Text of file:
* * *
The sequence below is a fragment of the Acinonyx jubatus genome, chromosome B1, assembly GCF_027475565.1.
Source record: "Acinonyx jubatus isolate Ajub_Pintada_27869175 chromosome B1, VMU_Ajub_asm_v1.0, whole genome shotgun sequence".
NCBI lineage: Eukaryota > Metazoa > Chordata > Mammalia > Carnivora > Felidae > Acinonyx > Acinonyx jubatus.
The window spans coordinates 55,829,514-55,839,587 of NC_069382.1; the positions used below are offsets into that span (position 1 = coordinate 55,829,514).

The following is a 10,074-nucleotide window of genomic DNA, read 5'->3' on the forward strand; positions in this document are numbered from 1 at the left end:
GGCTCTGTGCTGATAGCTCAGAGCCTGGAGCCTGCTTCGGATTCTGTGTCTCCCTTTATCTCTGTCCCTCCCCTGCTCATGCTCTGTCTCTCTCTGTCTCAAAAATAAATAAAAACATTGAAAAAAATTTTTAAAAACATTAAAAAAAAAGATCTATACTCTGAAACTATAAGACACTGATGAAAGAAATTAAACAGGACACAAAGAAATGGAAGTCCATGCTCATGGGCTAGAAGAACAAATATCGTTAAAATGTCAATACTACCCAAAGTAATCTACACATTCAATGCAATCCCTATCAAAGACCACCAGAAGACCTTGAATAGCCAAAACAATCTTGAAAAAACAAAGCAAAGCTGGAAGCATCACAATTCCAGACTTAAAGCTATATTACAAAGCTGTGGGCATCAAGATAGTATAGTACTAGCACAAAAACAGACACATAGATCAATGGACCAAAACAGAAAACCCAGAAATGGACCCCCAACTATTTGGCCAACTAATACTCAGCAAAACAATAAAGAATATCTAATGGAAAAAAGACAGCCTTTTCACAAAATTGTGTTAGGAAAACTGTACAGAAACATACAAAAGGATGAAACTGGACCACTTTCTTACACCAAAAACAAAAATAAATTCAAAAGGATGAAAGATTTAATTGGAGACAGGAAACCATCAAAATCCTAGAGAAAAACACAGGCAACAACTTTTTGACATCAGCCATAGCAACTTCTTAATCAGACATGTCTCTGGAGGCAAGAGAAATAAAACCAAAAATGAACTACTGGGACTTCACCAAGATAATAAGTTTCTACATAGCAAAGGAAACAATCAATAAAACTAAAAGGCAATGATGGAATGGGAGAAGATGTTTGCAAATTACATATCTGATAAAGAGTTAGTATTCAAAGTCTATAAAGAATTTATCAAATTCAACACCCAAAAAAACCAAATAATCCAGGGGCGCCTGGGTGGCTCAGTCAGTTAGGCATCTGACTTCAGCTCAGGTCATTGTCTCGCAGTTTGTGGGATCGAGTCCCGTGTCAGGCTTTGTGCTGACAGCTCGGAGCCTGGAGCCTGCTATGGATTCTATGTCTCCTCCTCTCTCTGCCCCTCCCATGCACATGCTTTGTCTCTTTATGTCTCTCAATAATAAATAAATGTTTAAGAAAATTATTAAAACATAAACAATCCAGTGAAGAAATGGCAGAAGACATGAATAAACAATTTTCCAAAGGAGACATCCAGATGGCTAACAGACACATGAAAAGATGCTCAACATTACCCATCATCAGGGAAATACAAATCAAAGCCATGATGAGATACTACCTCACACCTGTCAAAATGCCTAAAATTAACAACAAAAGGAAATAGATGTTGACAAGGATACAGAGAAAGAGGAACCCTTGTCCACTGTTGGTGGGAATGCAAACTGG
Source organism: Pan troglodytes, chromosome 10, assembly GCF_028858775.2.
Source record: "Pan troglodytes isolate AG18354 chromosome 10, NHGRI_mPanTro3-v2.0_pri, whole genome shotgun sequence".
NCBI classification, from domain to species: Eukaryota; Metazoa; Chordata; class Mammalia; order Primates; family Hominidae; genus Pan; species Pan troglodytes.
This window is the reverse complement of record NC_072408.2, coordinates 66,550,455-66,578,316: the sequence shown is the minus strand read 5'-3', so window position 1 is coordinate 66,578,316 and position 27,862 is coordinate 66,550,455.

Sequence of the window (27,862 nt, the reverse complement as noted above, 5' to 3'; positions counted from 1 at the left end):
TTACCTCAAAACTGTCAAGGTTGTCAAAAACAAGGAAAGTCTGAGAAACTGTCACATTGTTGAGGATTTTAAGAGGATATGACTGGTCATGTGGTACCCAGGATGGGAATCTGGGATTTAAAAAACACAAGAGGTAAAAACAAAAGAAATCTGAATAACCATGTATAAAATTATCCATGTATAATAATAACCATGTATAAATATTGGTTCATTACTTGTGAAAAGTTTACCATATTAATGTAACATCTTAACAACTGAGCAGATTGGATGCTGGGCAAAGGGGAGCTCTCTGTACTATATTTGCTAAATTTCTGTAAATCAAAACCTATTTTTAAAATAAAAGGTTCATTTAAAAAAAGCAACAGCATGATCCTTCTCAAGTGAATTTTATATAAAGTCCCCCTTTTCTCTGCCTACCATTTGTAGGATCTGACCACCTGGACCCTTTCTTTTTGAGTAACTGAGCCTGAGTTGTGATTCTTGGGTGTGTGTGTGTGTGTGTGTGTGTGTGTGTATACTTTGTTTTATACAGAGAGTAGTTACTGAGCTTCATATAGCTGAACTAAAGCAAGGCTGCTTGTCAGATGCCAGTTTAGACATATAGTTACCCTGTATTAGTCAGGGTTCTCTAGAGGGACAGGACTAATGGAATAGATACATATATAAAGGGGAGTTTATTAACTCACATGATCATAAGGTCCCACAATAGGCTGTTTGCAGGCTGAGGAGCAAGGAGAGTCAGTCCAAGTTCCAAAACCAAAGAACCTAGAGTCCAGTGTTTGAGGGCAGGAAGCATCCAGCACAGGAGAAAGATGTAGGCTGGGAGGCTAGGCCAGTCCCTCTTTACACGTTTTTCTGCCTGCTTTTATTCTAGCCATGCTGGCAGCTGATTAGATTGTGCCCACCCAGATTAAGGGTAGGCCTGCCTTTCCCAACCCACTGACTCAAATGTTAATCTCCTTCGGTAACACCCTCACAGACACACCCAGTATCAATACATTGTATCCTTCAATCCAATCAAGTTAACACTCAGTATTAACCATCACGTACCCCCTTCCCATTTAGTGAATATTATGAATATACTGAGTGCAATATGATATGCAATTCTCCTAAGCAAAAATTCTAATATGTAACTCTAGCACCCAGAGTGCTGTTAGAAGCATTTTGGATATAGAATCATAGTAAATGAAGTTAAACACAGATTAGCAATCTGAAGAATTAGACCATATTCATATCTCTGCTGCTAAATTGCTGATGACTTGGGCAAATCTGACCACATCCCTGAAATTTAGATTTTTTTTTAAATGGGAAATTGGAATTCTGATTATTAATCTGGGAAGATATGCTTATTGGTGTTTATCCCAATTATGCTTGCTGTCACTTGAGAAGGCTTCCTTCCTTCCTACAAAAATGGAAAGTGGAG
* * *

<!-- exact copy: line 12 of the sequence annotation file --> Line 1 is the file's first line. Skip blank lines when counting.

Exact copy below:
TTACCTCAAAACTGTCAAGGTTGTCAAAAACAAGGAAAGTCTGAGAAACTGTCACATTGTTGAGGATTTTAAGAGGATATGACTGGTCATGTGGTACCCAGGATGGGAATCTGGGATTTAAAAAACACAAGAGGTAAAAACAAAAGAAATCTGAATAACCATGTATAAAATTATCCATGTATAATAATAACCATGTATAAATATTGGTTCATTACTTGTGAAAAGTTTACCATATTAATGTAACATCTTAACAACTGAGCAGATTGGATGCTGGGCAAAGGGGAGCTCTCTGTACTATATTTGCTAAATTTCTGTAAATCAAAACCTATTTTTAAAATAAAAGGTTCATTTAAAAAAAGCAACAGCATGATCCTTCTCAAGTGAATTTTATATAAAGTCCCCCTTTTCTCTGCCTACCATTTGTAGGATCTGACCACCTGGACCCTTTCTTTTTGAGTAACTGAGCCTGAGTTGTGATTCTTGGGTGTGTGTGTGTGTGTGTGTGTGTGTGTGTATACTTTGTTTTATACAGAGAGTAGTTACTGAGCTTCATATAGCTGAACTAAAGCAAGGCTGCTTGTCAGATGCCAGTTTAGACATATAGTTACCCTGTATTAGTCAGGGTTCTCTAGAGGGACAGGACTAATGGAATAGATACATATATAAAGGGGAGTTTATTAACTCACATGATCATAAGGTCCCACAATAGGCTGTTTGCAGGCTGAGGAGCAAGGAGAGTCAGTCCAAGTTCCAAAACCAAAGAACCTAGAGTCCAGTGTTTGAGGGCAGGAAGCATCCAGCACAGGAGAAAGATGTAGGCTGGGAGGCTAGGCCAGTCCCTCTTTACACGTTTTTCTGCCTGCTTTTATTCTAGCCATGCTGGCAGCTGATTAGATTGTGCCCACCCAGATTAAGGGTAGGCCTGCCTTTCCCAACCCACTGACTCAAATGTTAATCTCCTTCGGTAACACCCTCACAGACACACCCAGTATCAATACATTGTATCCTTCAATCCAATCAAGTTAACACTCAGTATTAACCATCACGTACCCCCTTCCCATTTAGTGAATATTATGAATATACTGAGTGCAATATGATATGCAATTCTCCTAAGCAAAAATTCTAATATGTAACTCTAGCACCCAGAGTGCTGTTAGAAGCATTTTGGATATAGAATCATAGTAAATGAAGTTAAACACAGATTAGCAATCTGAAGAATTAGACCATATTCATATCTCTGCTGCTAAATTGCTGATGACTTGGGCAAATCTGACCACATCCCTGAAATTTAGATTTTTTTTTAAATGGGAAATTGGAATTCTGATTATTAATCTGGGAAGATATGCTTATTGGTGTTTATCCCAATTATGCTTGCTGTCACTTGAGAAGGCTTCCTTCCTTCCTACAAAAATGGAAAGTGGAG